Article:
I'm not sure if I've ever discussed this before, but I really like jewelry made from found objects. There seem to be an increasing number of projects out there incorporating found materials, and they pretty much all make me drool. (Having said that, I have to admit that I do favor jangly bracelets made with Cracker Jack charms and other small plastic charms from vending machines, personally - I anticipate having a lot of these in the house to work with as the Short One grows older, yay!) With this in mind, I thought I'd show you some recently acquired "found" materials that are on my list to use.
I've borrowed the term dragon's eggs from Cynthia Thornton of Green Girl Studios. She had a wonderful post last year on her blog describing how she and her sister used to collect dragon's eggs as children, cracked them and used them to decorate their forts (she may have used a different word for their private play space). I love the idea that geodes are actually dragon's eggs. I went back and looked at her archives today and, unfortunately, was not able to find that specific post. However, if you do not already read her blog, I highly recommend paying her a visit, as her writings are full of such wonderful stories.
My friend Carolyn gave me these geodes a while back. I believe her brother had collected a bunch of them downstate several years ago during a family trip and unearthed a few while cleaning his garage. Anyway, Carolyn, who is my beading buddy, generously shared them with me, with the idea that we might be able to make jewelry out of the pieces, if the geodes actually contained crystals. Like so many other projects, they've been malingering around the house, looking like innocuous ping pong balls (the smaller one, at least, is about the size of a ping pong ball). The Husband and I had carefully set aside some metal wedges that we thought would work to crack them open without pulverizing them - and then we promptly forgot where we put them (if you've been reading my blog recently, you'll know that this is becoming a bit of a theme at our house).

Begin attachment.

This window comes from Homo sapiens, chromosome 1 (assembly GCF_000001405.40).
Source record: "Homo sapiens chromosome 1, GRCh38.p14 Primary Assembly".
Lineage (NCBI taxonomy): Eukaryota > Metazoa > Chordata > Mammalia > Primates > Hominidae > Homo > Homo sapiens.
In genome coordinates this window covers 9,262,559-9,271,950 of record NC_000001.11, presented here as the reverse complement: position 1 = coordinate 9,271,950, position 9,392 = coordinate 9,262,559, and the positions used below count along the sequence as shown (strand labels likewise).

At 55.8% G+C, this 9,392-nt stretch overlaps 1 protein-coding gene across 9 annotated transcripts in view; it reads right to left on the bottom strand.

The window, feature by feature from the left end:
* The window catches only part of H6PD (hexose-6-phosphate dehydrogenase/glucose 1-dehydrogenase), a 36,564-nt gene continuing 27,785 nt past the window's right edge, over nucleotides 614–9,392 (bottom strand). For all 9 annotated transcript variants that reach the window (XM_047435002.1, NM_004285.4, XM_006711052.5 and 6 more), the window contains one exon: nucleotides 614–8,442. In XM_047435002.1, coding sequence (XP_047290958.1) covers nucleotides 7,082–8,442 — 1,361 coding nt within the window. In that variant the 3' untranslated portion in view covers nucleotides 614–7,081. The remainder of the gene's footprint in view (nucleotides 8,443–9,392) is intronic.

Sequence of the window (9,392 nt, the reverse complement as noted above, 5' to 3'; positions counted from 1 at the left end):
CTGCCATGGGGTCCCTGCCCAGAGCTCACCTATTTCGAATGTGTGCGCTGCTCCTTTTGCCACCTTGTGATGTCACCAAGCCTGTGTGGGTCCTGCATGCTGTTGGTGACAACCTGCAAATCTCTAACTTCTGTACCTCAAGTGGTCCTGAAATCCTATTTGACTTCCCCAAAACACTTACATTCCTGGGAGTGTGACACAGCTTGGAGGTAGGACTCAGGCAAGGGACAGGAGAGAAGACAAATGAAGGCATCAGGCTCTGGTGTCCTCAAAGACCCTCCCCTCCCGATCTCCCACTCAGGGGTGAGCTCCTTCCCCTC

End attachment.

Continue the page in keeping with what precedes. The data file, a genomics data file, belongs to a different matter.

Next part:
Anyway, happily, H. found them when he got out the power drill this weekend for a garden box project (who knows why we put them there at all), and we snuck out while the Short One was having this nap on Sunday to see if there was any treasure inside. (Carolyn had already informed me that hers contained nice blue crystals, so we were pretty optimistic about finding something.) Lo and behold, this is what we discovered when we cracked them:
Okay, I have to say, these are terrible photos. The geodes are actually full of very delicate and nicely sparkly white crystals (I'm presuming quartz), and I had a very hard time trying to capture the sparkliness here. If you click on the photos, you'll get a close-up of the images, which will give you a better sense of what they're like in person. The big, smooth pieces will probably end up in the SO's collection of shiny things, but I think that these three, small pieces will probably work for necklace pendants:
Here's a close up of the top piece, which is my favorite (in real life, it is a little over an inch across):